Tattoo Sam

He called himself Sam, “like Uncle Sam.” No one knew what his real name was. He claimed he was the tattooed man for a circus, wandered far and long without a shirt to show his bare, white torso. He’d flex the fat under his flesh and call for us to touch the pictures that weren’t there.

This was long before milk carton pictures and PSAs, so the little our parents could do was warn against approaching him. Like that worked. He approached us. He’d walk up and make muscles, tell us the same thing every time. He was a tattooed man at the Scarborough Traveling Circus for twenty-odd years before they paid him to leave. He had a way of looking at you, straight on, no blinking. He didn’t move his eyes. If you were beside him, he’d turn his whole head to look.

When we’d back away, he’d jiggle his chest at you and shout: “whatsamatta? Ain’t I tattooed enough for you?”

My dad tried time and again to find out where he lived. To find some kind of higher authority to make him stop. Tattoo Sam answered to no higher authority than himself. He’d hijack  any conversation and wax poetic about his body. We started running when we saw him coming.

The split-level at the end of the block had been empty since Mr. Perretti had gone and had a heart attack. Then one day we saw a family drive up with their boxes and their furniture and their daughter in a long white sundress. We knew what trouble looked like, and it was that shy smile on her face. The family hadn’t moved in but one day before Sam scented her.

I bet her folks taught her to be kind. To laugh and smile because people were generally good at heart. Her folks had never met Sam. We watched him scent her like a hound after a rabbit. He sat sweating in the sun, a great ice-milk of a man, with one hand on her shoulder pinning her in place. We didn’t need to hear him to know what he was saying. It was the same thing he’d said all along.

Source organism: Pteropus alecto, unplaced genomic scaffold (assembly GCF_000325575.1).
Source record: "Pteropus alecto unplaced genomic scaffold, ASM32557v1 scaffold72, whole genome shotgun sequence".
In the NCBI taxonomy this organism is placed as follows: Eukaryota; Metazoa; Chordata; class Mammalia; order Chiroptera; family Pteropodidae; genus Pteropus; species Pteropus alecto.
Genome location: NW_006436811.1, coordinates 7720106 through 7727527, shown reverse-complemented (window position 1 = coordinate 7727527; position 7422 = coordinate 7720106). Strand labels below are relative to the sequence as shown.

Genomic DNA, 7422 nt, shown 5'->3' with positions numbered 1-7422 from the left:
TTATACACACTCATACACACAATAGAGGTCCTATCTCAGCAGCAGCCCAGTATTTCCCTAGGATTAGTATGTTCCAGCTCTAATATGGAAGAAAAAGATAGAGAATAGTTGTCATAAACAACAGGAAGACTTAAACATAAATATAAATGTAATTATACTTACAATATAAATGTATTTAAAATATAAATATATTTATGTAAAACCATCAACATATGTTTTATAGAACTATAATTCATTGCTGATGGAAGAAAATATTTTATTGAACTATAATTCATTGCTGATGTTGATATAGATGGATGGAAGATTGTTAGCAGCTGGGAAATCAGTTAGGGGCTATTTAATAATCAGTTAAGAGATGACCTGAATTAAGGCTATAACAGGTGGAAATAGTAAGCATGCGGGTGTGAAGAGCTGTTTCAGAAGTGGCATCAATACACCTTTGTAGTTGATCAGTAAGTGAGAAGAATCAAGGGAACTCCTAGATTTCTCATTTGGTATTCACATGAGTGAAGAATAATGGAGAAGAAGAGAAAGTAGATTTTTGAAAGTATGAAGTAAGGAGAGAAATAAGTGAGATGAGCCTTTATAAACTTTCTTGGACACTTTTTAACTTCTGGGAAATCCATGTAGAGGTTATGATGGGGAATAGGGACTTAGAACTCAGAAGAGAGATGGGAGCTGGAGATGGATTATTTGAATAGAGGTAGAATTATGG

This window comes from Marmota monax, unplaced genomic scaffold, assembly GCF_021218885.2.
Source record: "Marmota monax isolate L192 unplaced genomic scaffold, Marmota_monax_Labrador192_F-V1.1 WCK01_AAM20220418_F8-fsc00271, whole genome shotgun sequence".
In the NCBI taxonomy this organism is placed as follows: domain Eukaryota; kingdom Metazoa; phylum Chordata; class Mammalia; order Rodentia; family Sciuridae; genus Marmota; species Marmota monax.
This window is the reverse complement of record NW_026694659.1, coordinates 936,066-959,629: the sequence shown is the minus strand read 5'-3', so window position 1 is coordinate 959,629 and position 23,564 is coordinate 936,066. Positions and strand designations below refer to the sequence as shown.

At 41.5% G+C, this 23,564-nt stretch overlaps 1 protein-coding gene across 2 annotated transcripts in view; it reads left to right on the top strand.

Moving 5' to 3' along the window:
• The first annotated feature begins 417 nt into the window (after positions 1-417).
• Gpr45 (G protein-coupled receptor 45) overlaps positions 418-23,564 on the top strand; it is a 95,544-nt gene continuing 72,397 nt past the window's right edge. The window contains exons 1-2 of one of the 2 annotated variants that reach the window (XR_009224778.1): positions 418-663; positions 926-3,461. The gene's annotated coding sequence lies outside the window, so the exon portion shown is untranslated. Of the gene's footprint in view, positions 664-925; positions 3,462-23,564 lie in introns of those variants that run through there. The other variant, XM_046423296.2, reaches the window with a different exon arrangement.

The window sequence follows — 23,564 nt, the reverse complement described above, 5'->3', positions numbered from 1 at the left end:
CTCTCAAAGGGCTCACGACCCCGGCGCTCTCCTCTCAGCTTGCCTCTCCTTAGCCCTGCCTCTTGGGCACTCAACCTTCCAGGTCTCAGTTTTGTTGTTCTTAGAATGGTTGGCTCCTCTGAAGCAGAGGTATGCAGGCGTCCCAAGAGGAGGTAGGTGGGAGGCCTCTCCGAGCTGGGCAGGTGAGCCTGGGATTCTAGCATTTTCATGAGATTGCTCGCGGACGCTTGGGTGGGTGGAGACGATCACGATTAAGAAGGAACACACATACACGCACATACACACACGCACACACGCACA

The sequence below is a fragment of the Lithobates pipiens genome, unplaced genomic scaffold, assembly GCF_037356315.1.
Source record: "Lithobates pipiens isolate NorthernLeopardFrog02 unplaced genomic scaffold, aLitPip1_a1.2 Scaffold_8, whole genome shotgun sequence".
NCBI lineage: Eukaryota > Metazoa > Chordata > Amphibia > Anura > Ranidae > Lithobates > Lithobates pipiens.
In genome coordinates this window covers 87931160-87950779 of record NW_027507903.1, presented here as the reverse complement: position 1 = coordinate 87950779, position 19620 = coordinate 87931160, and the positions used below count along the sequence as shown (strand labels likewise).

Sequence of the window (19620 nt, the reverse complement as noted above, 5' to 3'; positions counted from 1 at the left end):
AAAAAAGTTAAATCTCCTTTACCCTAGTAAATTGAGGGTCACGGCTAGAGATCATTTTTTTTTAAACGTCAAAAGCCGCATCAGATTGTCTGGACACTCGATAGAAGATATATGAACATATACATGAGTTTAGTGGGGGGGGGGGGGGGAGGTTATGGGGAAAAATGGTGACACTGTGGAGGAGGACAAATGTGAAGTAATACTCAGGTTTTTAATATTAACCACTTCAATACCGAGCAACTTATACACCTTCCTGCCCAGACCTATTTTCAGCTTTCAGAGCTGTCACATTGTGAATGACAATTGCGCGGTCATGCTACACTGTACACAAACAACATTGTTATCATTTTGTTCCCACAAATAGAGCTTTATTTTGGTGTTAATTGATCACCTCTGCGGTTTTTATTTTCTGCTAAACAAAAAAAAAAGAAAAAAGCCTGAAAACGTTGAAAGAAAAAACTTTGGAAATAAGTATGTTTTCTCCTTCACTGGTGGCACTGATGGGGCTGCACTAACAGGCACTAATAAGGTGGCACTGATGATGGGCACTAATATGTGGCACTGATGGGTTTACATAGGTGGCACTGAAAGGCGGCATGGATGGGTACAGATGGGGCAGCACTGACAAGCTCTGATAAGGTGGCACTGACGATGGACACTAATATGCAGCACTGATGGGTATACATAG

This girl didn’t have the skills we did, she smiled and sweated and waited for the end.

Sam said she could go just as soon as she touched his tattoo.

We know she must’ve asked, what tattoo? We could see her pink lips move in the sunlight. She let him guide her hand. She let out the most blood-curdling shriek any of us had ever heard.

In all the time he’d haunted our home, none of us cared to get too close to Tattoo Sam. This girl was right up against him and she set off running in the other direction. None of us ever saw her again.

He pointed his flat eyes at us and laughed. That laughter haunted us the rest of our days, spilling out of his painted-on mouth and oozing down the cream-white ink that dotted his body. He laughed right up the block, the tattooed man of the Scarborough Traveling Circus, and never came back. You see, Sam wasn’t tattooed. Sam was the tattoo.

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